In practice, the routers 16 and 22 that ultimately link the hosts 13 and 14 to the routers 11 1 and 11 2, respectively, each have real-time communications and link performance monitoring ability. Using this capability, each of the hosts 12 and 14 can detect whether the Quality-of Service (QoS) provided by the network 10 meets an agreed quality level, usually governed by a Service Level Agreement (SLA) between the host and the operator of the network 10. In an effort to provide the agreed-to QoS, the operator of the network 10 typically employs a fault management system 30 that monitors alarms generated by each of the elements 11 1-11 m as well as the BHCs 20 and 26 on a periodic basis. Such received alarm signals are filtered and correlated. Any alarm condition that deviates from a threshold value will cause the fault management system 30 to generate a notification to one or more network technicians. A separate monitoring system 32 monitors the performance of the links 12 1-12 n by periodically receiving alarm signals associated with one or more link attributes and filtering and correlating such signals to determine if any attribute associated with a particular link, deviates from an associated threshold value.

Typical present-day fault management systems, such as the systems 30 and 32, often suffer from an inability to proactively predict gradually degraded performance on a monitored element to allow the network operator to take timely action to prevent diminution in the QoS afforded each of the hosts 13 and 14. Setting each alarm limit relatively low to track the ‘signature” of a monitored generates a large number of notifications that often overwhelm the network technicians. Conversely, setting each alarm relatively high to avoid the problem of overwhelming network technicians incurs the difficulty of detecting gradual performance degradation of one or more network elements.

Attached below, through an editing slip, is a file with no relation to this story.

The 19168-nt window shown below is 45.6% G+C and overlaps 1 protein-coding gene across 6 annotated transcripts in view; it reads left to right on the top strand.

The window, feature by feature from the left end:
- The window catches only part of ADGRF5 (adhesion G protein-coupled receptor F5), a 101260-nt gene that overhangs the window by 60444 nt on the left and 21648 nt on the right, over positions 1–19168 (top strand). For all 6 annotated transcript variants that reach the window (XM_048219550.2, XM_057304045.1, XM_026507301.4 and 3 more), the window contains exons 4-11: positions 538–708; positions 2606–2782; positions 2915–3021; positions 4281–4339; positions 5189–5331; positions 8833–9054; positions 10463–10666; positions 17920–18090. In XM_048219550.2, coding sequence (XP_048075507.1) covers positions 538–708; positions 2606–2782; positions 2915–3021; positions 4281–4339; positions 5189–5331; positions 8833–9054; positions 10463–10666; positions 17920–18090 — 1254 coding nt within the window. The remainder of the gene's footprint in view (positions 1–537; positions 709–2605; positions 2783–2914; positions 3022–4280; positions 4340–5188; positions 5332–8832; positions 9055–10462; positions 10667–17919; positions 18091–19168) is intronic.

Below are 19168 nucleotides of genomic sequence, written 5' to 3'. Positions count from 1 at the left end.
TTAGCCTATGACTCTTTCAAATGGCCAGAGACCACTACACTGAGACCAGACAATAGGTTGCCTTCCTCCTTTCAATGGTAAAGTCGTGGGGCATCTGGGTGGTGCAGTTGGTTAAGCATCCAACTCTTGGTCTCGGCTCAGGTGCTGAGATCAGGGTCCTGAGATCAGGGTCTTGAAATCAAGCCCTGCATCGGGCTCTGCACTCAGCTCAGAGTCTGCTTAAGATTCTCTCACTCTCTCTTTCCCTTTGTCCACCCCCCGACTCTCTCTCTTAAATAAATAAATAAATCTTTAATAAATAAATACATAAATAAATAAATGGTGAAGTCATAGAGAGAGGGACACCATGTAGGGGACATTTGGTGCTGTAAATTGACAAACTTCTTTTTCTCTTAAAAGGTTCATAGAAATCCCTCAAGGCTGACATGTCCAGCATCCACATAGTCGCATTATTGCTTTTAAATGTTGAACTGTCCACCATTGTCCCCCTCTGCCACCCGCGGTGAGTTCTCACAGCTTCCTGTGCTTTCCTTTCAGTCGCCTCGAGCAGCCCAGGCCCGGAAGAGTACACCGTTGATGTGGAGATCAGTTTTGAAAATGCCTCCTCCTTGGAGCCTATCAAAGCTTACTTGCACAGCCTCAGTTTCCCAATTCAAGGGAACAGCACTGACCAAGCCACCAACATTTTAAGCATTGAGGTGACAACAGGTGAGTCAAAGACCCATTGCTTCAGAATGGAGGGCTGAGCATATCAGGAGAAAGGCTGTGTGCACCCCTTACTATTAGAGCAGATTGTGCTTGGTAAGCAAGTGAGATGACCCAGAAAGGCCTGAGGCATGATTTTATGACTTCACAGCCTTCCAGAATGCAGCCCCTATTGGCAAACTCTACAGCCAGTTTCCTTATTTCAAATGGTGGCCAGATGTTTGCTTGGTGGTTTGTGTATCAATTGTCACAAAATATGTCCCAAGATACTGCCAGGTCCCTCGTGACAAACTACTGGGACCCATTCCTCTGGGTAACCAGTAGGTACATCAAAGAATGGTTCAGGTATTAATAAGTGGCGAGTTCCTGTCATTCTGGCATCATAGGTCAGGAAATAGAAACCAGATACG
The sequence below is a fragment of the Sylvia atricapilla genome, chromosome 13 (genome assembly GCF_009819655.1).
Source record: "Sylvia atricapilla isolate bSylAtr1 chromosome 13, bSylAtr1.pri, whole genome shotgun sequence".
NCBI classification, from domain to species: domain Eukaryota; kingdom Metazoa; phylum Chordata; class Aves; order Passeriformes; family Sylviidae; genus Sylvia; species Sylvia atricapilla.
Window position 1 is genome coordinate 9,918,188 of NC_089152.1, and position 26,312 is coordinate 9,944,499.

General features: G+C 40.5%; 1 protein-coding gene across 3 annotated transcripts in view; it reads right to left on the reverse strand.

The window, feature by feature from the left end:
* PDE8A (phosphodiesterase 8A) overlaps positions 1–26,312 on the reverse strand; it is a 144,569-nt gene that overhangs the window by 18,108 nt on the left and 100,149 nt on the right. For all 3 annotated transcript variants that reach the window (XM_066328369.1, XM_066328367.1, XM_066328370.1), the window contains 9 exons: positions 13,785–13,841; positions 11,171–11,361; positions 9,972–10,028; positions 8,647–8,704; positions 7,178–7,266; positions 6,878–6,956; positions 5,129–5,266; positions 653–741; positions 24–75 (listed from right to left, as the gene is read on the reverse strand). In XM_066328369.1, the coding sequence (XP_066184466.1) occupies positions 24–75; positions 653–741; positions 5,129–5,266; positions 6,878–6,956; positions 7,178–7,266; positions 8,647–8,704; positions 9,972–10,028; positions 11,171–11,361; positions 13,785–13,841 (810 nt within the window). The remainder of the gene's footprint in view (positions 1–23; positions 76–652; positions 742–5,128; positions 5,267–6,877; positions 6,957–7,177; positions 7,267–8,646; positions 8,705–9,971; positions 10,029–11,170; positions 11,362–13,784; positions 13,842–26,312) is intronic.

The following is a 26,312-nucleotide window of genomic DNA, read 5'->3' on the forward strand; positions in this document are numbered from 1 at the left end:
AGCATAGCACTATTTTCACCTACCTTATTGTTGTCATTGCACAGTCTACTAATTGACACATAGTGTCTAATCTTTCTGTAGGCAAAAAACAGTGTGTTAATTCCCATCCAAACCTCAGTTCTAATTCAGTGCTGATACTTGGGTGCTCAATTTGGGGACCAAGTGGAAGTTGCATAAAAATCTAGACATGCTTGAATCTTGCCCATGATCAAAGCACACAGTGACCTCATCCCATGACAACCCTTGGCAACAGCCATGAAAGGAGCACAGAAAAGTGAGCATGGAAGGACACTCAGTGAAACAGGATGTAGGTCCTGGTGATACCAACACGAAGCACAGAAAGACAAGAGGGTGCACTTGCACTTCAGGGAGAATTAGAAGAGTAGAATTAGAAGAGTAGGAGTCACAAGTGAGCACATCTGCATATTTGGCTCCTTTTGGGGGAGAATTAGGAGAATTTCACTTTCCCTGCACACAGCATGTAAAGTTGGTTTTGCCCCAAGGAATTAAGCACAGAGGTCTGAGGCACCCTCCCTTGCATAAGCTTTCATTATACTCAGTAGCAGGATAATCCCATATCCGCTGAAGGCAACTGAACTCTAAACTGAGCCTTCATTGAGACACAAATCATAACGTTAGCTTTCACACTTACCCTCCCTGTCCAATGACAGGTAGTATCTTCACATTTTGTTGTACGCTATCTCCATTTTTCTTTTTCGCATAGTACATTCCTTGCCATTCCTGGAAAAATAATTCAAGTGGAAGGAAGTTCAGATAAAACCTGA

FIG. 2 shows a network 10, like the network 10 of FIG. 1, for communicating traffic (i.e., data packets) between two or more hosts, exemplified by hosts 13 and 14. Like reference numerals have been used in FIG. 2 as in FIG. 1 to designate like elements. In accordance with present principles, the network 10 incorporates a next generation performance management system 30′ for providing proactive predictive preventative network management. The management system 30′ of FIG. 2 has three functional components represented by elements 34 a, 34 b, and 34 c although, as may become better understood hereinafter, a single module could perform the functions individually performed by each of the components. Component 34 a monitors various network elements (e.g., routers 11 1-11 n, links 12 1-12 m and the BHCs 20 and 26) as well as the host routers 16 and 22 and the links connecting the BHCs to the ingress routers of the network 10, to establish an historical trend for each such monitored element.

To establish an historic trend for each monitored element, the component 34 a within the performance management system 30′ periodically acquires the value of one or more attributes of each monitored element, on a weekly, daily or even hourly basis. The component 34 a then filters and correlates the attribute values to determine which attribute exceeds an associated prescribed threshold. For example, the component 34 a of the performance management system 30′ may establish an historical trend by creating a histogram of the attribute values for each monitored element that exceed the associated threshold.